Located south of Lake Turkana, and overlooking the plains of northern Kenya, Desert Rose is situated on the slopes of Mt Nyiru.
Built by Yoav and Emma Chen, together with a team of Samburu, some camels and a Toyota land cruiser, Desert Rose is made entirely from local materials, is well known for its environmentally conscious approach to everything from water and power to the use of indigenous plants in its gardens, and makes fantastic use of its location.
Considered by the Samburu to be holy, and possessing a micro-climate all of its own, Mt Nyiru is home to an ancient podocarpus forest, and it is this – its springs, its source of dead wood, its cooler temperatures – that drew the Chens to it.
Catering for up to 12, Desert Rose consists of a shared area, a pool and 6 rooms. Characterised by a slate floors and olive and cedar wood furniture, the main lodge is divided into a dining room, lounge, outdoor dining platform and a small library. The lounge is filled with hand-woven rugs, low comfortable furniture and a fine collection of largely African artefacts, and serves as an excellent retreat for those in search of shade, solitude or a chance to meet and exchange notes.
food and service
Desert Rose is a beautifully styled lodge, and visitors make much of its understated and yet warm atmosphere. The food – also locally sourced or grown – is first class, as is the service.
The rooms are discreetly located about the property. Each has its own bathroom, a solid, handcrafted four poster bed, and, like the lodge itself, is designed to blend in with its natural habitat. The open-air bathrooms are a case in point: was it not for their fittings, their modern colourings, the bath and basin could just as well been carved from the rock in which they sit.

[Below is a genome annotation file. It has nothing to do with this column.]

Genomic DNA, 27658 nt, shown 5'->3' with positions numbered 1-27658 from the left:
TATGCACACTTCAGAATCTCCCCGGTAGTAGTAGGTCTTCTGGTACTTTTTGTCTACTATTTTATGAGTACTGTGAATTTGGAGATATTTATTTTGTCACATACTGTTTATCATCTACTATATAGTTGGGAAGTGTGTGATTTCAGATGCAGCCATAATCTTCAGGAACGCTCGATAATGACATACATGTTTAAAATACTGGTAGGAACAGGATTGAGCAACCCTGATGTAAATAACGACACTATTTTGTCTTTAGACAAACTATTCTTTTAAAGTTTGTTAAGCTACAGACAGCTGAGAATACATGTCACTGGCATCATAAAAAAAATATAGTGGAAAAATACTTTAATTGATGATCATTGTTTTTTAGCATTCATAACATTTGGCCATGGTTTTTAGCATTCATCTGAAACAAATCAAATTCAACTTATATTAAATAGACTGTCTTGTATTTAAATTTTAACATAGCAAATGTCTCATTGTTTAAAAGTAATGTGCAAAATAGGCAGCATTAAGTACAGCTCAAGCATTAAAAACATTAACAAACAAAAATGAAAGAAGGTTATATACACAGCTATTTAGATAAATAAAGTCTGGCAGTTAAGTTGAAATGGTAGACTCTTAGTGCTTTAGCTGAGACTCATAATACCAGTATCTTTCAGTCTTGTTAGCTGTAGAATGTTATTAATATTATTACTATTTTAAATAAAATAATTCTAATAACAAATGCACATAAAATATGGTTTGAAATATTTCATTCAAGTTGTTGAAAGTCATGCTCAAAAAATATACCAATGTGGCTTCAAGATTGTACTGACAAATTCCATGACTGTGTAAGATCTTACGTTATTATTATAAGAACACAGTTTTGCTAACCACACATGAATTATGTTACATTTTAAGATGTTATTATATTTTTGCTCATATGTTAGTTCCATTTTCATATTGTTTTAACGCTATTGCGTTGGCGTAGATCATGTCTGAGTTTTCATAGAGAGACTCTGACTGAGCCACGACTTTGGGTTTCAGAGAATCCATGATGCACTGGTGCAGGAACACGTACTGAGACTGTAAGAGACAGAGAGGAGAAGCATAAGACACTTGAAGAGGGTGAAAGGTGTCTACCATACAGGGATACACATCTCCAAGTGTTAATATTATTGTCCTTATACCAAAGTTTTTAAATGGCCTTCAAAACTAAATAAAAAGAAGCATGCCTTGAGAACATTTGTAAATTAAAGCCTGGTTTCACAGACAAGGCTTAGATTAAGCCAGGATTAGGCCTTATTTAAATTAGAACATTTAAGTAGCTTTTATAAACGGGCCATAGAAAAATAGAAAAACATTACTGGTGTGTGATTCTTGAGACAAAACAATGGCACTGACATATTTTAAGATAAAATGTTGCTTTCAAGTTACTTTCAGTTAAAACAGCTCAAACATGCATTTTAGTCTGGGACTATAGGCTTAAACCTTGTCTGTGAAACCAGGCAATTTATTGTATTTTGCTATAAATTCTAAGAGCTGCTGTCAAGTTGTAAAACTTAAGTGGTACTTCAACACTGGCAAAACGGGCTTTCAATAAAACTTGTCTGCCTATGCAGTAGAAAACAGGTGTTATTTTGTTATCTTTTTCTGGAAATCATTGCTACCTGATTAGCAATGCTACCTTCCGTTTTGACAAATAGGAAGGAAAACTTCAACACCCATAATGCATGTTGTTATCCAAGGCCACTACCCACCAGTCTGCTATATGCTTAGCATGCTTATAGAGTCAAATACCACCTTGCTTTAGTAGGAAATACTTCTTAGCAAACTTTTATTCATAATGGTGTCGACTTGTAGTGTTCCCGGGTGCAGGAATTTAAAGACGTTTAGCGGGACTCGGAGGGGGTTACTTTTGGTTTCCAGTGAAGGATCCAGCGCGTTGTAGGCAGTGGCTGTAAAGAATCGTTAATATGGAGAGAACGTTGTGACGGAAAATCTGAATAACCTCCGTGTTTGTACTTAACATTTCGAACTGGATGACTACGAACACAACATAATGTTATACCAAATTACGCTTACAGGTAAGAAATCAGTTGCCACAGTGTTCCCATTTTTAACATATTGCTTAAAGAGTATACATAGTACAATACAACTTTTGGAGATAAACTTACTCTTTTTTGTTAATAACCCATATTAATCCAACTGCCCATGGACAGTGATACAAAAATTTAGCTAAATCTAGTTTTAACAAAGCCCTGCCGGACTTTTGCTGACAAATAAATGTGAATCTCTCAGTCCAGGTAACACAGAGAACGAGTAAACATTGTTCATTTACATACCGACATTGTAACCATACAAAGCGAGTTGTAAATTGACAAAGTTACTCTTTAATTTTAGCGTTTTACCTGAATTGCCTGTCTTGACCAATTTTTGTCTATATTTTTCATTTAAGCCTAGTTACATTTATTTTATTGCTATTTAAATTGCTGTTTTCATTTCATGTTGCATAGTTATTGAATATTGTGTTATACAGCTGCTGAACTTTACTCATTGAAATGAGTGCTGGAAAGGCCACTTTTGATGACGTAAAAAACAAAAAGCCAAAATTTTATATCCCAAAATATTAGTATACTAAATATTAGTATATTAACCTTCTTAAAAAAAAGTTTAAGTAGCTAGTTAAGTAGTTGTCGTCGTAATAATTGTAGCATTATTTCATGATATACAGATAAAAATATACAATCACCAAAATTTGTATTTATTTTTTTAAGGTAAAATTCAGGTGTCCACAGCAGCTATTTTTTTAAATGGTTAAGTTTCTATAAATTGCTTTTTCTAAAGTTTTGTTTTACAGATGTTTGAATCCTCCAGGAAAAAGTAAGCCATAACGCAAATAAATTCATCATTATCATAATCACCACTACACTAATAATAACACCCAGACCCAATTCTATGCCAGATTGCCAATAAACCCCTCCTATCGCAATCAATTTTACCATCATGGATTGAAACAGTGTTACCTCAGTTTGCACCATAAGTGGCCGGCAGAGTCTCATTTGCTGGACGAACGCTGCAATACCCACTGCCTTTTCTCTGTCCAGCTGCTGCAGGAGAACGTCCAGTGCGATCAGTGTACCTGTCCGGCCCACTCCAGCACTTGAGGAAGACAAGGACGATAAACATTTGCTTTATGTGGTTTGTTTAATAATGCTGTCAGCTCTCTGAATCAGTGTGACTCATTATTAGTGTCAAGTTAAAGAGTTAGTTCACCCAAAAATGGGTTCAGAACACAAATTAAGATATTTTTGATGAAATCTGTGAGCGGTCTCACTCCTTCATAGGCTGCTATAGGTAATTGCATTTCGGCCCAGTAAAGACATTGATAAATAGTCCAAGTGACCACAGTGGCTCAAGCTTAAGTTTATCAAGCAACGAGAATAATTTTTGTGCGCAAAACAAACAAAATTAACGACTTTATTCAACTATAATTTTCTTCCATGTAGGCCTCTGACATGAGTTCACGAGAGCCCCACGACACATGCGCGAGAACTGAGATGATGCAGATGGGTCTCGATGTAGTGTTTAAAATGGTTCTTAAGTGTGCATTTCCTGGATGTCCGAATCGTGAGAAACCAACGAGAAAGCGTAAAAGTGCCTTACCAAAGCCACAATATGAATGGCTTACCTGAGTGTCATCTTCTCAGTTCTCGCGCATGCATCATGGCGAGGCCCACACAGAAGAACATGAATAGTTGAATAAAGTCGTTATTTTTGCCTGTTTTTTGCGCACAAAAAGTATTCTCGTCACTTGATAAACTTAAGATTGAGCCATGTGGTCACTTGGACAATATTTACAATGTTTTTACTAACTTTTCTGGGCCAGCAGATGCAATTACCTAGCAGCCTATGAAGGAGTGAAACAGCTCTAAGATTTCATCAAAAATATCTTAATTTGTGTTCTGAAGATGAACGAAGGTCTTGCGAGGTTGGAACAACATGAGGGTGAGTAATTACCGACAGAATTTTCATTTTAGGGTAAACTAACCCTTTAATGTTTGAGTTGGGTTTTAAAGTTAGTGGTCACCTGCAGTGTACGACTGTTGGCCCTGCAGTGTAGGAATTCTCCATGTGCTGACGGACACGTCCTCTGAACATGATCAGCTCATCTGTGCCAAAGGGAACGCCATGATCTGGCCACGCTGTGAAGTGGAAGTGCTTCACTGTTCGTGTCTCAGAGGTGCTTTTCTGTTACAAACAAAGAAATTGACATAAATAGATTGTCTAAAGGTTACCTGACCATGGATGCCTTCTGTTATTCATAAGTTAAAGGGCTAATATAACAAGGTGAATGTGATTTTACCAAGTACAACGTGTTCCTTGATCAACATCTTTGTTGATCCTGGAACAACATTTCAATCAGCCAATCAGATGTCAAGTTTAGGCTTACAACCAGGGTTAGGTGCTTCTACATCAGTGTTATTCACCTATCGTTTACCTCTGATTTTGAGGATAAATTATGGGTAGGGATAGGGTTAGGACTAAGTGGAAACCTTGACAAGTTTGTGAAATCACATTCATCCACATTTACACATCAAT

Activities include local wildlife walks, bird viewing, visits to working villages, camel treks, para-gliding, rock climbing, helicopter trips through the Suguta Valley and fishing in Lake Turkana.
Desert Rose has a proudly green philosophy and uses exclusively natural sources to produce energy, from solar heating to a gravity fed water system. It’s constructed using solely organic materials, and everything – from fireplace to bath – is handmade.
The majority of Desert Rose’s employees come from a nearby village, Waso Rongai, and the camp is in constant communication with the Samburu community.
The lodge has been supporting the community through many development initiatives, including building a vital medical clinic and piping the local primary school with water.